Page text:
Many people regret not being more courageous and disciplined rather than fearful and lazy.
Life has so much to offer.
And from all the work I’ve done with others and on myself, the biggest joy is often not the “success” or material gains, but rather who we’ve become in the process and being proud of who we are.
6) I wish I’d had the courage to express my feelings.
We all bite our tongue from time to time.
I get it. Not many people enjoy conflicts and arguments.
But many people suppress their feelings just to keep peace with others.
It creates bitterness and resentment people carry around, and it often develops into illnesses as a result.
You don’t have to rub in everyone’s face what you think.
But you should always be true to yourself.
Do you want to be respected for being honest or liked for being fake?
Honesty will allow you to create and grow genuine relationships in your life and push away fake and unhealthy ones.
Either way, you win.
7) I wish I had taken care of my body.
It’s usually our health that cannot keep up anymore in our final days.
Our body is our temple. It is what keeps us alive.
Although we don’t always treat it that way.
It’s so easy to live an unhealthy lifestyle.
A bad diet is cheap and convenient.
To avoid exercising you literally need to do nothing.
Please don’t get fooled by anecdotal evidence of people who smoked 60 cigarets a day and lived to be 100 years old.
You can get away with it for a bit, but not forever.
Most of us have incredibly easy access to healthy food options and find ways to exercise. It may not be your first option, but your health should be.
But the better you take care of your body, the better it will take care of you.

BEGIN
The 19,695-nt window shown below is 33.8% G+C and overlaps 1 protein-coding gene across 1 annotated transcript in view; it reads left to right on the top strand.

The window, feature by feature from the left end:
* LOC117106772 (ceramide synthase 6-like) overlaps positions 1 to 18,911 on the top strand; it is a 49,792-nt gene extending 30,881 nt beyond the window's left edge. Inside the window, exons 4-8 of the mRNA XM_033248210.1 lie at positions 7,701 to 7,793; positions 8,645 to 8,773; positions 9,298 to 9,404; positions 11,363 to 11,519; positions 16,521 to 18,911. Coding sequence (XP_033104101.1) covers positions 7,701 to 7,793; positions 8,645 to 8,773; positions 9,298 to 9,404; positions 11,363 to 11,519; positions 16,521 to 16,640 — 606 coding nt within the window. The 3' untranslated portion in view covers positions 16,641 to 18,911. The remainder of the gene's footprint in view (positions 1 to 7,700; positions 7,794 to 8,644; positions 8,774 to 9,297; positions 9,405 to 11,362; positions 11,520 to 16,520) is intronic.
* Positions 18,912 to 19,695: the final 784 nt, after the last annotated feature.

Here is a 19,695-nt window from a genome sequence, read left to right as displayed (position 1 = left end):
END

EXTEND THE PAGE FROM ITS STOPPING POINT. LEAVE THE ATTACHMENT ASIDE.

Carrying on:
8) I wish I travelled more to see the world
Are there places around the world you’d love to see or things to experience?
The Great Pyramids, Amazon, Statue of liberty, or maybe seeing your favourite band playing live?
Make it happen if your health still allows you to.
Money and logistics can always be worked out.
If you need to save up for it for some time, so be it.
Travelling will enrich your life and help you see the bigger picture of life.
(You will have great stories to tell).
I’ve visited around 20 countries, and it all has been an incredible experience.
There are still many more I want to see.
Studies show that travelling can improve your health and enhance your overall happiness and creativity.
Make the time to see the places on your bucket list.
It will be worth every moment and every penny.
9) I wish I didn’t worry so much
Do you worry a lot?
You’re not alone. People worry A LOT. How many of the things you worried about and catastrophised in your mind have actually happened? Not many, if any at all.
Things can go wrong in life, I get it, but does worrying help it in any way?
Next time you worry about something, ask yourself:
– Does it really matter in the grand scheme of things? If not, let it go.
– Is there something I can do about it? If so, do it. It will empower you.
– If not, let it go.
10) I wish I had tried harder to figure out what will fulfill me
Not being clear on what, what we love, and what fulfils us is a recipe not only for a painful regret at the end of our days but also for a life that we get through rather than truly live.
People often expect that they should just know what their purpose in life is or what would fulfil them.
That’s not how it works. We have to figure it out.
Sometimes it takes years of exploration, trials, mistakes and failures.
That’s the price to pay.
It’s probably the biggest joy in life, so don’t expect it to come easy.
I can assure you that there is something out there for you.
You just need to find it and give yourself the opportunity to fall in love with it.
So, these were the ten most common dying regrets.
I hope it stirs you into action.
Don’t wait, live so you will have no regrets.
Let the fear of missing out get the best out of you.
If you want to start following your dreams, take action and have no regrets, get a coach.
Maybe I’d be the right life coach for you and you the right client for me.
Contact me and let’s schedule the initial discovery session and find out if we’d be the right match.